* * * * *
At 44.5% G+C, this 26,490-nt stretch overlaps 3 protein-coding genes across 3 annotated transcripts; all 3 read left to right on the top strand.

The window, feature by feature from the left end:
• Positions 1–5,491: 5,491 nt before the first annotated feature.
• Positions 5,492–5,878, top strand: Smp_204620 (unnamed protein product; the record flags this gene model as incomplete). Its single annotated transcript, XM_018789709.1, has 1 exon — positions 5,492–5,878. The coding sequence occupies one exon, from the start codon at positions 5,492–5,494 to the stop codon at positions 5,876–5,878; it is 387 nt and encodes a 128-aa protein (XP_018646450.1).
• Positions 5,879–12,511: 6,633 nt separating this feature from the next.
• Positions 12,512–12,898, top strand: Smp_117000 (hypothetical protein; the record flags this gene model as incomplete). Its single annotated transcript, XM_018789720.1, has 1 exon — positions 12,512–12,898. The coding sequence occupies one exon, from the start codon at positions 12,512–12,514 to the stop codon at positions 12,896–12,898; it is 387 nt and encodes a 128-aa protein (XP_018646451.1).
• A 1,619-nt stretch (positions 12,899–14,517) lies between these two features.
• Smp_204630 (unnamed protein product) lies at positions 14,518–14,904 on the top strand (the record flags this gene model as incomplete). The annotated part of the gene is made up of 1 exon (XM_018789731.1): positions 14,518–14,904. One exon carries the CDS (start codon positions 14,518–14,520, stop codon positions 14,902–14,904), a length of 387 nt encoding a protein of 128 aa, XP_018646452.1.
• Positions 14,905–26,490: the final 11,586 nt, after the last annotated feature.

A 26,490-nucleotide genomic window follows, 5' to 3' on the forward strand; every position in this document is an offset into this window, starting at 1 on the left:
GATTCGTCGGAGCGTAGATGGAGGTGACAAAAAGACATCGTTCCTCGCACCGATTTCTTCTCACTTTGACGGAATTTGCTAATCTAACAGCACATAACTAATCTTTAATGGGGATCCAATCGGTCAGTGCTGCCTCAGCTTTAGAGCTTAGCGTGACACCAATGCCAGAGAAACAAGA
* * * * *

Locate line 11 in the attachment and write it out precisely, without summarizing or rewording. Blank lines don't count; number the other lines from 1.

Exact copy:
GATTCGTCGGAGCGTAGATGGAGGTGACAAAAAGACATCGTTCCTCGCACCGATTTCTTCTCACTTTGACGGAATTTGCTAATCTAACAGCACATAACTAATCTTTAATGGGGATCCAATCGGTCAGTGCTGCCTCAGCTTTAGAGCTTAGCGTGACACCAATGCCAGAGAAACAAGA